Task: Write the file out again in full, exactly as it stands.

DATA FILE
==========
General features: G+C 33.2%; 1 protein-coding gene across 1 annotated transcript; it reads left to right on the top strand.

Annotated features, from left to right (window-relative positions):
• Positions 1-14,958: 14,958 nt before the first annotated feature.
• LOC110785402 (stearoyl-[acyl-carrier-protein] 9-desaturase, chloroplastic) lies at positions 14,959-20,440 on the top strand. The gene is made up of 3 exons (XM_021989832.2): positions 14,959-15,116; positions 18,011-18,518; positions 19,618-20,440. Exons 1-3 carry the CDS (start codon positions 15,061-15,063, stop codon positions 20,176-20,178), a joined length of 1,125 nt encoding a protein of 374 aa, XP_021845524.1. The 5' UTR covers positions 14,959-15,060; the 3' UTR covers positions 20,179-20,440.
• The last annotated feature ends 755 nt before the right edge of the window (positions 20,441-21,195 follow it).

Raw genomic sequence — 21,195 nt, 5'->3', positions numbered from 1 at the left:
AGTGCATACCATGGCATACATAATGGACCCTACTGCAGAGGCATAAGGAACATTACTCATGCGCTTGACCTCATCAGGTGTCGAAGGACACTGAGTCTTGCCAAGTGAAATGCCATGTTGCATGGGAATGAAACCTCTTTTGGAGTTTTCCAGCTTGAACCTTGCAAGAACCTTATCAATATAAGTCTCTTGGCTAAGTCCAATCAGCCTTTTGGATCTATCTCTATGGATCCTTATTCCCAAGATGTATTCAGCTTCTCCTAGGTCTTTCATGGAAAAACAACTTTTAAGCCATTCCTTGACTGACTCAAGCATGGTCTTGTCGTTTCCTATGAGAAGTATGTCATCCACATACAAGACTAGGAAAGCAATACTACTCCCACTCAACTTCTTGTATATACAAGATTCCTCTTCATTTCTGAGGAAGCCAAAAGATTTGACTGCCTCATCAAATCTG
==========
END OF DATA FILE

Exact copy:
General features: G+C 33.2%; 1 protein-coding gene across 1 annotated transcript; it reads left to right on the top strand.

Annotated features, from left to right (window-relative positions):
• Positions 1-14,958: 14,958 nt before the first annotated feature.
• LOC110785402 (stearoyl-[acyl-carrier-protein] 9-desaturase, chloroplastic) lies at positions 14,959-20,440 on the top strand. The gene is made up of 3 exons (XM_021989832.2): positions 14,959-15,116; positions 18,011-18,518; positions 19,618-20,440. Exons 1-3 carry the CDS (start codon positions 15,061-15,063, stop codon positions 20,176-20,178), a joined length of 1,125 nt encoding a protein of 374 aa, XP_021845524.1. The 5' UTR covers positions 14,959-15,060; the 3' UTR covers positions 20,179-20,440.
• The last annotated feature ends 755 nt before the right edge of the window (positions 20,441-21,195 follow it).

Raw genomic sequence — 21,195 nt, 5'->3', positions numbered from 1 at the left:
AGTGCATACCATGGCATACATAATGGACCCTACTGCAGAGGCATAAGGAACATTACTCATGCGCTTGACCTCATCAGGTGTCGAAGGACACTGAGTCTTGCCAAGTGAAATGCCATGTTGCATGGGAATGAAACCTCTTTTGGAGTTTTCCAGCTTGAACCTTGCAAGAACCTTATCAATATAAGTCTCTTGGCTAAGTCCAATCAGCCTTTTGGATCTATCTCTATGGATCCTTATTCCCAAGATGTATTCAGCTTCTCCTAGGTCTTTCATGGAAAAACAACTTTTAAGCCATTCCTTGACTGACTCAAGCATGGTCTTGTCGTTTCCTATGAGAAGTATGTCATCCACATACAAGACTAGGAAAGCAATACTACTCCCACTCAACTTCTTGTATATACAAGATTCCTCTTCATTTCTGAGGAAGCCAAAAGATTTGACTGCCTCATCAAATCTG